Tuesday, December 26, 2006

The more things change the more they stay the same

Also from The Washington Post:

Winchester and its neighbors along Interstate 81 in Virginia's Shenandoah Valley have much to recommend themselves to potential employers, including a low cost of living, access to a major highway and views of the nearby Blue Ridge Mountains.

More recently, though, the area has been successfully trumpeting another attribute: It is just outside the "blast zone."

In a little-noticed migration with implications for both greater Washington and the valley, several federal agencies, including the FBI, are relocating operations to the I-81 corridor. Helping drive the shift is the government's emphasis on security in a post-Sept. 11 world, which turns Winchester's location 75 miles from Washington into a geographic ideal. It is far enough from the capital to escape the fallout of a nuclear explosion -- a distance often estimated at 50 miles -- but still close enough so that employees can get to the District relatively easily when they need to.

"There's a certain distance they need to be out from the strike zone -- and Winchester is outside of that," said Jim Deskins, economic redevelopment chief for the 26,000-person city.

How many of you remember the Cuban Missile Crisis? How many of you had a fallout shelter? How many of you read the late Mel Tappan's survivalist columns in Guns and Ammo? How many of you had a bug-out kit with weapons, ammo, food, water, a first aid kit and a plan on where to go to escape the fallout?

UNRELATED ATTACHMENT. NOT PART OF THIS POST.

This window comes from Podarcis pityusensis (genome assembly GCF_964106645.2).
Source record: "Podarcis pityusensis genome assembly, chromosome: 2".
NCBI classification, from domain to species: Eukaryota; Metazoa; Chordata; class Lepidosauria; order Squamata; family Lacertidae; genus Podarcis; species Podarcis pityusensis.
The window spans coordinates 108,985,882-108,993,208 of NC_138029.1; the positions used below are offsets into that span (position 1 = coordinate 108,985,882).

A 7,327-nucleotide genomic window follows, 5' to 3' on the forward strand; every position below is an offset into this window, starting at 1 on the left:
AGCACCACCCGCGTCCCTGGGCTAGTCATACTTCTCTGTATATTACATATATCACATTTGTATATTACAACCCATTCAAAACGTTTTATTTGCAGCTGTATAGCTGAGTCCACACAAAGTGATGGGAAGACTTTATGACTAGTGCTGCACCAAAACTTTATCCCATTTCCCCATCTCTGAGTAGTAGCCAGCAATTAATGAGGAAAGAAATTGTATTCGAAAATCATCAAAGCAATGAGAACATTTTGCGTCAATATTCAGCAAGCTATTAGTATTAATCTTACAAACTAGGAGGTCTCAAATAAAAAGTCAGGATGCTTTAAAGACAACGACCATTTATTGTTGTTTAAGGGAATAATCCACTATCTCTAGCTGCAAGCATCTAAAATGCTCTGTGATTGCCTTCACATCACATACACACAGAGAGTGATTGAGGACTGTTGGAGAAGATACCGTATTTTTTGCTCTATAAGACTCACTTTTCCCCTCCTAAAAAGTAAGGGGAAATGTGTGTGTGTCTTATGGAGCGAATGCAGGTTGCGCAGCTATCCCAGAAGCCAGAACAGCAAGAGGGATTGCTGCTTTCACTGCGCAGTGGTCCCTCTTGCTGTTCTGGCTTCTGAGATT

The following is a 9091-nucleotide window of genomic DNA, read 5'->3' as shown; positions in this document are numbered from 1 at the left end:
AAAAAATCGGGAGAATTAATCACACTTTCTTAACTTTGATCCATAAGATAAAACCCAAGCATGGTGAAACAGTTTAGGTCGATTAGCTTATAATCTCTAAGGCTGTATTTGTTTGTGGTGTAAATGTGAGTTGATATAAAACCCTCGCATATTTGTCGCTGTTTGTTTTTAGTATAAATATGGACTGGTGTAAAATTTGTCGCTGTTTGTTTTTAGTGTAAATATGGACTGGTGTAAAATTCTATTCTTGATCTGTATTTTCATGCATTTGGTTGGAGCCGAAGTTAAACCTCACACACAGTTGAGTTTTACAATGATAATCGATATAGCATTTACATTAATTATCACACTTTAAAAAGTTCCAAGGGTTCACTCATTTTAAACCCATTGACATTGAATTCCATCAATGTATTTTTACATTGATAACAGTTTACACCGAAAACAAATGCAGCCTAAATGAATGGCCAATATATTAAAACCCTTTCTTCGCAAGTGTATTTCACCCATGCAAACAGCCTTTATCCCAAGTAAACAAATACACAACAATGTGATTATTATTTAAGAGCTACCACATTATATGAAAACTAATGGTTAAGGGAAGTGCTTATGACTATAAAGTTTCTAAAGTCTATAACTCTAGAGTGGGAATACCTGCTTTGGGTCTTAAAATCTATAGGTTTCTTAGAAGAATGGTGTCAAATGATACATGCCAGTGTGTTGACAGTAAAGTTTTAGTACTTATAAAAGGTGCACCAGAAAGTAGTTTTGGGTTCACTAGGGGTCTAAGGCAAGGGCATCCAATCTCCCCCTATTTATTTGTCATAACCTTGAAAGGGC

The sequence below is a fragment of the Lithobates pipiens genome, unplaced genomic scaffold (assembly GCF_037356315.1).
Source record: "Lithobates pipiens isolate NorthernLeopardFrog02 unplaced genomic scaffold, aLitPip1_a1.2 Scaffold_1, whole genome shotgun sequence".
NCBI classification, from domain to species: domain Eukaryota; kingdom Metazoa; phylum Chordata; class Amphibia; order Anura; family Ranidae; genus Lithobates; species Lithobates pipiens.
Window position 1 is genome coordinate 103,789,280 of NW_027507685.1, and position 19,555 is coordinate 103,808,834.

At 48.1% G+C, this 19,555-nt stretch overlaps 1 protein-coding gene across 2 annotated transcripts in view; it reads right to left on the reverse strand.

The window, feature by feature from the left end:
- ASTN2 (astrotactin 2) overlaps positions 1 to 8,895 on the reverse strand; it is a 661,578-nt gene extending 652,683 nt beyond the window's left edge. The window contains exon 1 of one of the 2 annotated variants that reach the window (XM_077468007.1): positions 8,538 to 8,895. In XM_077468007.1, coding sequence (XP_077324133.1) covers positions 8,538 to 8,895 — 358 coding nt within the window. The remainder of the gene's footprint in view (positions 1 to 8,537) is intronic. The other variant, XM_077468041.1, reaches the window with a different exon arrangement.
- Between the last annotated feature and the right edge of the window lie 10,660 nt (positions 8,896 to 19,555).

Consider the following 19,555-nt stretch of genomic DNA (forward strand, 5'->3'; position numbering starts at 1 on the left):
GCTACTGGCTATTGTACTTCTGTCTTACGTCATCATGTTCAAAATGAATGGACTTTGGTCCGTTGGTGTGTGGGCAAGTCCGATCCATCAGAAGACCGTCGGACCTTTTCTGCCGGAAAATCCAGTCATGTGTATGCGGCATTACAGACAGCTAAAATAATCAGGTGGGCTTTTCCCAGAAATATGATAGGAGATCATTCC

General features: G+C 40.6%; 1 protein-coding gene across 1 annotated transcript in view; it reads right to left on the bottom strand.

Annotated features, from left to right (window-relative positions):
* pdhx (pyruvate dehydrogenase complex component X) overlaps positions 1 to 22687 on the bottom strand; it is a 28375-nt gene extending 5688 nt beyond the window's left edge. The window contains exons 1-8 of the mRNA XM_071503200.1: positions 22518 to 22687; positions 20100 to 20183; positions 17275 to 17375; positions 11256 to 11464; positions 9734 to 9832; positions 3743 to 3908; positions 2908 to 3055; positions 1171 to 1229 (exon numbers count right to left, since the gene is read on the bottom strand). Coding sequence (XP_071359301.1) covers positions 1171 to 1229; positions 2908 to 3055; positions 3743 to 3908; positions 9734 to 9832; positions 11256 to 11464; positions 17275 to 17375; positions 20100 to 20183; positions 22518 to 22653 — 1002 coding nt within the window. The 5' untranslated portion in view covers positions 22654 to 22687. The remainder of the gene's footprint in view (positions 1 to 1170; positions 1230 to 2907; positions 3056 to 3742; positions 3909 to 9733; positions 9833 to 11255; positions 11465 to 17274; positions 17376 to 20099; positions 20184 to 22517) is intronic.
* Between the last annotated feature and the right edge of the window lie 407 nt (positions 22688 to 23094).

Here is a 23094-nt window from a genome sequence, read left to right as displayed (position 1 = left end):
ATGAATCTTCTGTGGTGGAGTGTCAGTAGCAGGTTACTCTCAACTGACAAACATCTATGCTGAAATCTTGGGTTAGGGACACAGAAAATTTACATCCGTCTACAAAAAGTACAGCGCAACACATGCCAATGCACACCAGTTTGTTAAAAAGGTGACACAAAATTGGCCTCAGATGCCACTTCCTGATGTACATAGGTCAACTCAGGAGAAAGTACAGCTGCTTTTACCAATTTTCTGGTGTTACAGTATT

After the Soviet Union blew up its first nuclear bomb and especially after they launched the world's first artificial satellite the American people realized that the oceans would no longer protect us and began to take civil defense seriously. For at least a little while.

It didn't take all that long for the well stocked fallout shelters that were put in urban buildings to deteoriate from neglect and the companies that installed fallout shelters in the backyards of private homes to switch over to swimming pools, but for a little while acted like grownups and took our personal safety seriously.

Then the whole "after a nuclear war the living will envy the dead" propaganda started up and people at first just averted their eyes from the possibilities of what could happen and then a younger generation got tired of living under a nuclear Sword of Damocles and, led by the Pied Pipers of the left - who were supported by generous grants from the Soviet KGB, and flocked wholesale to movements like nuclear freeze and unilateral disarmament (things that would have been national suicide if implemented).

Then Ronald Reagan stepped up and saved us from ourselves.

The question is will the new consciousness of security in the age of Islamic terrorism and man-portable nuclear devises, as well as dirty bombs and chemical and biological weapons, erode as quickley as our will to take affirmative steps to ensure the survival of our population in the event of a nuclear war did?

I hope the answer is NO because as hard as I look out toward the horizon I can't seem to see another Ronald Reagan who will step up and save us from ourselves - again.